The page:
Fig. 3
figure 3

Foods that contributed to at least 10% of vitamin C, vitamin E, carotene and retinol intakes in 2570 females aged 18–79 years1. Values are the percentage contribution of individual foods to total nutrient intake. The main contributors to vegetable intakes were peppers, Brussels sprouts and broccoli for Vitamin C, avocado, mushrooms and spinach for Vitamin E and carrots and spinach for carotene. For Vitamin C the main contributors to fruit intakes were strawberries, oranges and grapefruit


Our findings of significant associations between higher intakes of vitamin C, total carotene and specific carotenoids and improved sarcopenic indices of skeletal muscle; FFM and LEP were found in a cohort of women with a wide age range (18–79 years). The scale of the associations for these vitamins ranged from 1.0 to 3.2% for indices of FFM and from 6.3 to 12.8% for LEP, comparing the highest and lowest intakes and adjusting for relevant covariates including age. This highlights the potential clinical importance of the findings as the yearly losses of FFM and strength range from 1%, for skeletal muscle mass, and 3% for grip strength, for people over the age of 50 years [29]. Moreover, using standardised analyses to compare the different vitamins and protein, the associations were greatest for vitamin C, despite mutual adjustment for all the nutrients investigated in our study, including protein intake. This research highlights the importance of dietary associations with muscle mass in individuals of all ages, supporting previous research that has shown that notable changes in skeletal muscle mass occur earlier in adult life (between 30 and 45 years of age) [30, 31].

The range of nutrients across quintiles of intake investigated in our study varied from 3.1 fold for vitamin E, and fourfold for vitamin C, to 4.6 fold for total carotene and to larger differences for retinol (10.4 fold). However, the associations with vitamin E intake were only found with FFM expressed either as a percentage or divided by BMI, and no associations were found with retinol.

Different foods contributed to intake of the nutrients investigated. Although vegetables were the most significant source, the specific vegetables contributing to these nutrients differed. The largest vegetable contributors to vitamin C were peppers, Brussels sprouts and broccoli. For carotene the major vegetable sources were carrots and spinach whereas vitamin E was supplied by avocado and mushrooms. Overall fruit was the greatest contributor to vitamin C intakes, and whole grain cereals were the greatest contributor to vitamin E intake. Our findings highlight the importance of eating a broad range of vegetables, fruits and whole grain cereal foods to achieve optimal intakes of vitamin C, carotenes and vitamin E.

Comparison with Other Studies

The positive associations we found between higher intakes of vitamin C, carotenoids and vitamin E are, in the main, supported by the few previous human studies that investigated the relationships between intake or circulating concentrations of vitamin C, E or carotene and sarcopenic indices in cohorts of older people [11,12,13,14]. Dietary vitamin C was associated with measures of skeletal muscle function in the InCHIANTI Study, and in women only in the UK Hertfordshire Cohort Study (HCS) [11,12,13,14]. Circulating vitamin C and sarcopenic indices were only previously examined in elderly Japanese women where positive associations were found between measures of physical function but not FFM [13]. The only study investigating vitamin C intake with FFM found positive associations but only after 2.6 years of follow-up [11].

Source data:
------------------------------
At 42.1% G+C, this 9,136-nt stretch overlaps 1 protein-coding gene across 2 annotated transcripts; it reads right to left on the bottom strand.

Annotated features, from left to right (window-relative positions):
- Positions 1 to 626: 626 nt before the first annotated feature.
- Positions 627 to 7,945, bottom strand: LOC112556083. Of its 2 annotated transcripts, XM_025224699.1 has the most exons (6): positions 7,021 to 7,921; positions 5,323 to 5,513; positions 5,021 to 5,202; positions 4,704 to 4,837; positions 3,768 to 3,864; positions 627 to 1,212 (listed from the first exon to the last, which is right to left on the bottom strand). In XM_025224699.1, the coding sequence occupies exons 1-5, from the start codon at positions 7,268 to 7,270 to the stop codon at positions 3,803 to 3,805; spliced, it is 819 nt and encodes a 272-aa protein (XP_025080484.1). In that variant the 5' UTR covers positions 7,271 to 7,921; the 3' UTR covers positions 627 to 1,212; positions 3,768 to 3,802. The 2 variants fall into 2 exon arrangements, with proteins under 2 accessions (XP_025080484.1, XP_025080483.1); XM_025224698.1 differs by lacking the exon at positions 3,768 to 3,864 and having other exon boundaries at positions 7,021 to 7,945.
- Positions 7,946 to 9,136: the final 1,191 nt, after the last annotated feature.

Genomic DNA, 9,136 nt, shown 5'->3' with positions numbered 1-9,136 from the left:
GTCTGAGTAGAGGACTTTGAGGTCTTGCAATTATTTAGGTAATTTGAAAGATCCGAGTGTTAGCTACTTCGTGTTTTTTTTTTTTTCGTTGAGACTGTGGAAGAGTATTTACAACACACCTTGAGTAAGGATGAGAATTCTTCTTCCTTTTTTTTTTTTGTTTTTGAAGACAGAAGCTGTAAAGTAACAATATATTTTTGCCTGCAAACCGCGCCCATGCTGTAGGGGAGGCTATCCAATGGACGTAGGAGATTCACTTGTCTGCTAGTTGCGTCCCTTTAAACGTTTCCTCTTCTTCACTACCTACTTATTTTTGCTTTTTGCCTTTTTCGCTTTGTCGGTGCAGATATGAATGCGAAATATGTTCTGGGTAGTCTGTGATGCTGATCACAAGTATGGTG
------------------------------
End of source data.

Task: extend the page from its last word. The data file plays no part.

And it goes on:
Circulating vitamin E was investigated in only three previous studies where plasma α-tocopherol was positively associated with measures of grip and knee strength, performance or decline in physical function. However, two studies found no associations between intake of vitamin E and either grip strength or function [12, 14, 17, 32]. Our finding of a positive relationship with dietary vitamin E and certain indices of fat-free mass further supports the relevance of vitamin E to skeletal muscle health.

For carotenoids, two previous studies found associations with either circulating β or total carotene and greater muscle strength or physical activity, with only one other study finding positive associations between higher intakes of carotene and strength or physical activity, in women [12, 14,15,16,17,18,19]. Our findings extend the previous research by identifying that the full range of carotenoids also have importance for skeletal muscle health.

The lack of association with retinol intake and sarcopenic indices found in our study contrasts with the only other human study that found greater intakes of retinol were significantly related to loss of appendicular lean mass [11].

In recent studies, relating intakes of either vitamin C, E, or circulating vitamin E, to sarcopenia no associations were found [33,34,35] although greater prevalence of frailty was associated with either lower concentrations of carotenoids, retinol or α-tocopherol, in a further three studies [36,37,38,39].

The reason for the lack of association between the vitamins in our study and grip strength, compared with the strong associations with LEP are not clear but may be due to LEP being a direct measure of lower limb strength and power which may be more sensitive to the effects of diet [29].

The lack of association between the vitamins and CRP in our study may be due to the relatively high intakes of vitamins, coupled with the relatively low blood concentrations of hsCRP in this population.